12 February 2014

Art I like - Sian Bowen

During my wanderings round the V&A, I was very excited to find these works by Sian Bowen in the Prints and Drawings display on Level 3, which has a wonderful display of drawings from 1600 to the present day in two rooms. (The display is showing till 13 April 2014 - "this display traces the central role played by drawing in portraiture and ‘landskip’, and in movements from Romanticism to Minimalism. Innovative contemporary works demonstrate drawing’s continuing importance for artists.")

Sian Bowen was artist in residence in drawing at the V&A 2006-8 - resulting in "Gaze". It was during this time that she found out about the Nova Zembla prints - a group of books and prints that had been left in the 1590s and over time had frozen together to become a dense block. In the 1970s a conservator began to separate the decayed sheets - which inspired her to make the drawings, based on reflections of the ice, filmed via a mirror held over the side of the boat.

In case the caption is too fuzzy to read ... "The Silent Freeze drawings were made in three sets using slightly different techniques. [The drawing on the right] was created with tarnished silver dust pushed through pin-pricked paper. The paper is watermarked with script transcribed from a 15th-century naviational guide that was found on Nova Zembla. The drawing on the left was created with pinpricks piercing the paper from back to front. The central drawing was created with pinpricks going inwards."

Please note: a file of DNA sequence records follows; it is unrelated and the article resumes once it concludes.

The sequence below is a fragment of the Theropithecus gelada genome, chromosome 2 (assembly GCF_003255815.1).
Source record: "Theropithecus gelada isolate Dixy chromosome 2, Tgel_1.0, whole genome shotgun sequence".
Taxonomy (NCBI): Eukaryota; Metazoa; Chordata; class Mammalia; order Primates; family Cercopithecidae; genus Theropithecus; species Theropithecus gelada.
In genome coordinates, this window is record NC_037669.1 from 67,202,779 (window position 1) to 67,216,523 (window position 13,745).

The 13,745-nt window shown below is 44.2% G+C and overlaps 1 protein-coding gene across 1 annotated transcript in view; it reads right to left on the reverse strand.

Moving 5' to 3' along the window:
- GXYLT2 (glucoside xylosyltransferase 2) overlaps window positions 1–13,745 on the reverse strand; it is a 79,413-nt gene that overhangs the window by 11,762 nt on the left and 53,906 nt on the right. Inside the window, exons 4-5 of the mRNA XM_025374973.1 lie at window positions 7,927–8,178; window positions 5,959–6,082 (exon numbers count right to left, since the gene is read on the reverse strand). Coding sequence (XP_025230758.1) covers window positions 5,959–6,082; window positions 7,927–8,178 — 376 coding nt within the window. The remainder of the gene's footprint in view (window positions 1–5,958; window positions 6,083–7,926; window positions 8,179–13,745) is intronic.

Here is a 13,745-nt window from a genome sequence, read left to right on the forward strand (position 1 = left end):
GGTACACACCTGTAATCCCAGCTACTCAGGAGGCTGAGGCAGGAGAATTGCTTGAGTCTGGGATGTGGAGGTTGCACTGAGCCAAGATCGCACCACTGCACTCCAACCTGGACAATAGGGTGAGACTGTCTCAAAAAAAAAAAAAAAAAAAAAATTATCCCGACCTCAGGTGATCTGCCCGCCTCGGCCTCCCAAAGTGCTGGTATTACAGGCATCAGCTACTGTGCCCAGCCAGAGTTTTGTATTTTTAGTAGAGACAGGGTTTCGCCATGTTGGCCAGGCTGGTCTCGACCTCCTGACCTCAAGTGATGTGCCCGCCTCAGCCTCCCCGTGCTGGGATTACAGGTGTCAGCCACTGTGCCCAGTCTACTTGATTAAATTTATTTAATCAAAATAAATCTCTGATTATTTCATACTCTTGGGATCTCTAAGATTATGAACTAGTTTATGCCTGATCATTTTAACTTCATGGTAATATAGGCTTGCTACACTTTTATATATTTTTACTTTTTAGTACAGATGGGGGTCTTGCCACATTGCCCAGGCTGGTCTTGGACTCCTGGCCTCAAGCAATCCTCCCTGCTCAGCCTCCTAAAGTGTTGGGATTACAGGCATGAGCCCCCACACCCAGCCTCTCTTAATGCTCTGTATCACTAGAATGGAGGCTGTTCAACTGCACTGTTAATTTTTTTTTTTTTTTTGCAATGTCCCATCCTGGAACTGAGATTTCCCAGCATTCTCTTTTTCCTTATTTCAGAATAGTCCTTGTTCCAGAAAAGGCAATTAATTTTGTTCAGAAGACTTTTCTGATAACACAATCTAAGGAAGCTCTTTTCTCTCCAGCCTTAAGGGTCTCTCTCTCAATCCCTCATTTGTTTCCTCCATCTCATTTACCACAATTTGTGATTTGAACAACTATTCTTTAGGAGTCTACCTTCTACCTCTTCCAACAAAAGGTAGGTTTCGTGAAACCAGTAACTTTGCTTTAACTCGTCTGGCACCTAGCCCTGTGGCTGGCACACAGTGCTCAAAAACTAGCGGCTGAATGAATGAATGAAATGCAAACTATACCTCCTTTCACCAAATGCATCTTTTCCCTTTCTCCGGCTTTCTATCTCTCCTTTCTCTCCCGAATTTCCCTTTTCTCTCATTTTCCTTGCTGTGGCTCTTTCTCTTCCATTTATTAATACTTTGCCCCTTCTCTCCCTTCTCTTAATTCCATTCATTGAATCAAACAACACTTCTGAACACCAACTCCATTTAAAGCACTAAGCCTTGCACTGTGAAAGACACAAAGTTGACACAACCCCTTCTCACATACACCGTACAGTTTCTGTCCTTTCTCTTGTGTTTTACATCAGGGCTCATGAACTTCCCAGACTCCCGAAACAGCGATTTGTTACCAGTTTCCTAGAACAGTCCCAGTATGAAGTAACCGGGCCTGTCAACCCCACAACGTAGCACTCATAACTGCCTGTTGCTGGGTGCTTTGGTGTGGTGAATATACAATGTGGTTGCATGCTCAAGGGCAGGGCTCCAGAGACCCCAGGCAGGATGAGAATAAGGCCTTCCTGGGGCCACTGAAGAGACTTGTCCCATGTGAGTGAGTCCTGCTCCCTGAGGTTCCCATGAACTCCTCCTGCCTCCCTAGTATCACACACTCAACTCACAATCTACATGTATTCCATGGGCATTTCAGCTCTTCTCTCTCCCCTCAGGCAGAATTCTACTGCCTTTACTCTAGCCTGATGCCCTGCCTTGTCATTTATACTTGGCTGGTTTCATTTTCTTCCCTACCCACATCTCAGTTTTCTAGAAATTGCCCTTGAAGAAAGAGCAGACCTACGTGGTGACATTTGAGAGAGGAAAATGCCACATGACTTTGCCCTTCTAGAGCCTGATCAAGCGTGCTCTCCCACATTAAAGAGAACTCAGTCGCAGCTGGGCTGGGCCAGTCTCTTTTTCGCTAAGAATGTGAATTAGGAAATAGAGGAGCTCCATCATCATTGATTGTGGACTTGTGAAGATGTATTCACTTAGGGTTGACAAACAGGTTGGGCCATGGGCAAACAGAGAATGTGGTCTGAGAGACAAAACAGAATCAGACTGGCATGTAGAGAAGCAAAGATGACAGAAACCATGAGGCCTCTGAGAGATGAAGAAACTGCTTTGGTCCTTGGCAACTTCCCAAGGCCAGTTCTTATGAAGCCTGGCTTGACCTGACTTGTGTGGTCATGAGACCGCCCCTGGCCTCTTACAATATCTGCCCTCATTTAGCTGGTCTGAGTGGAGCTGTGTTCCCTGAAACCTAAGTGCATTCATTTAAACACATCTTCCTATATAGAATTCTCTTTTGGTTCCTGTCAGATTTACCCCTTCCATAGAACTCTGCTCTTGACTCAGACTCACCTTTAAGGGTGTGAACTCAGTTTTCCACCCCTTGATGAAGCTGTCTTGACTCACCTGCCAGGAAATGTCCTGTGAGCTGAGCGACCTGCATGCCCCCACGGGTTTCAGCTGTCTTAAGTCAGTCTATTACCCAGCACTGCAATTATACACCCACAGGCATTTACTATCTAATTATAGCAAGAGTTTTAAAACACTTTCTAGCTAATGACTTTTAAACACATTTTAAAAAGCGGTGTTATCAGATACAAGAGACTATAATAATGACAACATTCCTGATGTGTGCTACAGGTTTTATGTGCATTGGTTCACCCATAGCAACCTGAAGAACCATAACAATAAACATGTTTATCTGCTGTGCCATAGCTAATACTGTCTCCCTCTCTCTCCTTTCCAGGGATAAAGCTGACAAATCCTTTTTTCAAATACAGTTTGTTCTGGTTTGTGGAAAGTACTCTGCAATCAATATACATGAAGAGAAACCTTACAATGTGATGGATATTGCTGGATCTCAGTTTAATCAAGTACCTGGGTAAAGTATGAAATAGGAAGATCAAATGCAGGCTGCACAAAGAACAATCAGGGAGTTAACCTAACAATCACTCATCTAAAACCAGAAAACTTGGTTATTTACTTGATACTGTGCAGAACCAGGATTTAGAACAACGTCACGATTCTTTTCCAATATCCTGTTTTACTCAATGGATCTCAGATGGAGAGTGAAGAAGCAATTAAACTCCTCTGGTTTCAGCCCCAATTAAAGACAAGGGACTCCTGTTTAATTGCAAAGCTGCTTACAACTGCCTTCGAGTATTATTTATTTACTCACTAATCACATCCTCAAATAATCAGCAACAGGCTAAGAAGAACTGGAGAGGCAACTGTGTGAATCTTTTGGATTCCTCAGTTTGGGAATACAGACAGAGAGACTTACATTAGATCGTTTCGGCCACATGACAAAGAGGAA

the drawing on the left
the central drawing
"Fascinated by the paper fragments," says the museum's caption to the central drawing, "Bowen travelled to Nova Zembla, crossing the Barents Sea. Using a slightly convex black mirror attached to the side of the boat, Bowen filmed the sea ice. She made the Silent Freeze / Mirrored: II drawings in response to video stills, which chart the shifting patterns of the fragmented ice." Some of the video stills can be seen in the first caption, and others are here.

Conservation of the Nova Zembla prints was carried out at the Rijksmuseum, Amsterdam, where Bowen was guest artist in 2010-11; her blog of this residency is at bowenatrijksmuseum.wordpress.com, and included making a book that has brought together the different threads of the project.

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